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Hume’s “law” and the ideal of value‑free science

Pierluigi Barrotta

Abstract


There is wide belief that Hume’s “law” supports the ideal of value‑free science. Hume’s “law” claims that value judgments cannot logically be derived from purely factual premises. Scientific investigations are concerned with facts and in no way can scientists reach value judgments. In this paper I shall argue that Hume’s “law” cannot support the ideal of value‑free science. I pinpoint two possible uses of the “law” in defense of the ideal, neither of which is satisfactory. The first use makes the “law” prescriptively empty. The second use leads us in a vicious circle. Furthermore, I shall argue that Hume’s “law” blinds us to the reason as to why at times scientists are wrong to derive value judgments from their empirical investigations. In this sense, Hume’s “law” blocks scientific investigations.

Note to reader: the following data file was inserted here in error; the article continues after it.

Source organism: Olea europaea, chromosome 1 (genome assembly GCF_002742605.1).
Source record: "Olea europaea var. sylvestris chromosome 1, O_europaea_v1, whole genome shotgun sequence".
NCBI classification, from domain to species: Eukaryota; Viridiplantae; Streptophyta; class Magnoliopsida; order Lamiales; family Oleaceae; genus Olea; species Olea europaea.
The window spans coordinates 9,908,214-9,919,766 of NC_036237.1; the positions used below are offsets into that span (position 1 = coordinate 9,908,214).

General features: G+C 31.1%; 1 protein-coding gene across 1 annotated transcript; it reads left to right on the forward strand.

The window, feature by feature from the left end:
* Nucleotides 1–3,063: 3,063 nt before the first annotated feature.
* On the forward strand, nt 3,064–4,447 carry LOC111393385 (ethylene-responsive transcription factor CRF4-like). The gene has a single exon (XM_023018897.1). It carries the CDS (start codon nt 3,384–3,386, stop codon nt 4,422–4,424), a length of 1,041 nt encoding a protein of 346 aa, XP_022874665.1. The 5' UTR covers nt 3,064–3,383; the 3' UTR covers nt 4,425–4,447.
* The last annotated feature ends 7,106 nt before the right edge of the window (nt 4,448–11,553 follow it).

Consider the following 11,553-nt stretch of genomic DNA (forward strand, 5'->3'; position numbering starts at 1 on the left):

Keywords


value‑free science; is‑ought question; Poincaré; syllogistic; enthymeme

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DOI: https://doi.org/10.4454/philinq.v4i2.123

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